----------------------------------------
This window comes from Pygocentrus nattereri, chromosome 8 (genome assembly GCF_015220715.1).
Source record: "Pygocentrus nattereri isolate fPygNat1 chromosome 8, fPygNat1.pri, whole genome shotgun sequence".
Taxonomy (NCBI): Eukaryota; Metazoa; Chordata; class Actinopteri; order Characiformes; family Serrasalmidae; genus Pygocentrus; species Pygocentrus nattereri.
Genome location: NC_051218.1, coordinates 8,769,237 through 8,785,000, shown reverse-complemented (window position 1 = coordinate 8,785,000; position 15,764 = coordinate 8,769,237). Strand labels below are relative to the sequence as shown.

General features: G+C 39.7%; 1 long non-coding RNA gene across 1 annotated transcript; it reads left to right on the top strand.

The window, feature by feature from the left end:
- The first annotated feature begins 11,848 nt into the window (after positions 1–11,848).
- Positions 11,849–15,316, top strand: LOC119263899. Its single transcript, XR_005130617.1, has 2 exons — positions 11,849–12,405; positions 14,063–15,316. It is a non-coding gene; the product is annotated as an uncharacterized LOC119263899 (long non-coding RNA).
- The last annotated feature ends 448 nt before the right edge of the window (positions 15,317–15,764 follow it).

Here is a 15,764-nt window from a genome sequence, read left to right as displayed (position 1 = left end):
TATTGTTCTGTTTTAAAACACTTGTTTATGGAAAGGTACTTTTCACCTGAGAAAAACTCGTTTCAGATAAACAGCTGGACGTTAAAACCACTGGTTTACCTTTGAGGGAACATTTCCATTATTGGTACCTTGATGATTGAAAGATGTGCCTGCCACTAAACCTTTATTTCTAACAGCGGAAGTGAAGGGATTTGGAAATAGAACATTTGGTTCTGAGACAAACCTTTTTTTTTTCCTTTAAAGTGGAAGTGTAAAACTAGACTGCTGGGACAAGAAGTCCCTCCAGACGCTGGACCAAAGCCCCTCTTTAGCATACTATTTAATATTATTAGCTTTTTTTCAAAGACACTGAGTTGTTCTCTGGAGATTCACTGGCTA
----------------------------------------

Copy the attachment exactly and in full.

This window comes from Pygocentrus nattereri, chromosome 8 (genome assembly GCF_015220715.1).
Source record: "Pygocentrus nattereri isolate fPygNat1 chromosome 8, fPygNat1.pri, whole genome shotgun sequence".
Taxonomy (NCBI): Eukaryota; Metazoa; Chordata; class Actinopteri; order Characiformes; family Serrasalmidae; genus Pygocentrus; species Pygocentrus nattereri.
Genome location: NC_051218.1, coordinates 8,769,237 through 8,785,000, shown reverse-complemented (window position 1 = coordinate 8,785,000; position 15,764 = coordinate 8,769,237). Strand labels below are relative to the sequence as shown.

General features: G+C 39.7%; 1 long non-coding RNA gene across 1 annotated transcript; it reads left to right on the top strand.

The window, feature by feature from the left end:
- The first annotated feature begins 11,848 nt into the window (after positions 1–11,848).
- Positions 11,849–15,316, top strand: LOC119263899. Its single transcript, XR_005130617.1, has 2 exons — positions 11,849–12,405; positions 14,063–15,316. It is a non-coding gene; the product is annotated as an uncharacterized LOC119263899 (long non-coding RNA).
- The last annotated feature ends 448 nt before the right edge of the window (positions 15,317–15,764 follow it).

Here is a 15,764-nt window from a genome sequence, read left to right as displayed (position 1 = left end):
TATTGTTCTGTTTTAAAACACTTGTTTATGGAAAGGTACTTTTCACCTGAGAAAAACTCGTTTCAGATAAACAGCTGGACGTTAAAACCACTGGTTTACCTTTGAGGGAACATTTCCATTATTGGTACCTTGATGATTGAAAGATGTGCCTGCCACTAAACCTTTATTTCTAACAGCGGAAGTGAAGGGATTTGGAAATAGAACATTTGGTTCTGAGACAAACCTTTTTTTTTTCCTTTAAAGTGGAAGTGTAAAACTAGACTGCTGGGACAAGAAGTCCCTCCAGACGCTGGACCAAAGCCCCTCTTTAGCATACTATTTAATATTATTAGCTTTTTTTCAAAGACACTGAGTTGTTCTCTGGAGATTCACTGGCTA